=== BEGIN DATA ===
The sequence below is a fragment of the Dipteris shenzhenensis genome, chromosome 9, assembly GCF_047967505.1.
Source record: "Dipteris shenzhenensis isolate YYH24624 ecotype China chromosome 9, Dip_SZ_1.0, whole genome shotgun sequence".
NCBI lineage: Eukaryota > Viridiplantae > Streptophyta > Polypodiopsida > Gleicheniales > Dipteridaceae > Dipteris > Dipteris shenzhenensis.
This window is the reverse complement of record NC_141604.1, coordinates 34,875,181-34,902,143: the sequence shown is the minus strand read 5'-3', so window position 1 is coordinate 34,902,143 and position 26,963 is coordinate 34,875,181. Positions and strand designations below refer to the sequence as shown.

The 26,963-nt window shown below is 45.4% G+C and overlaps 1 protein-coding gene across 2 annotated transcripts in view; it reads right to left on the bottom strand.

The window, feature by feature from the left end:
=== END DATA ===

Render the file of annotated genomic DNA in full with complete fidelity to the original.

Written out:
The sequence below is a fragment of the Dipteris shenzhenensis genome, chromosome 9, assembly GCF_047967505.1.
Source record: "Dipteris shenzhenensis isolate YYH24624 ecotype China chromosome 9, Dip_SZ_1.0, whole genome shotgun sequence".
NCBI lineage: Eukaryota > Viridiplantae > Streptophyta > Polypodiopsida > Gleicheniales > Dipteridaceae > Dipteris > Dipteris shenzhenensis.
This window is the reverse complement of record NC_141604.1, coordinates 34,875,181-34,902,143: the sequence shown is the minus strand read 5'-3', so window position 1 is coordinate 34,902,143 and position 26,963 is coordinate 34,875,181. Positions and strand designations below refer to the sequence as shown.

The 26,963-nt window shown below is 45.4% G+C and overlaps 1 protein-coding gene across 2 annotated transcripts in view; it reads right to left on the bottom strand.

The window, feature by feature from the left end: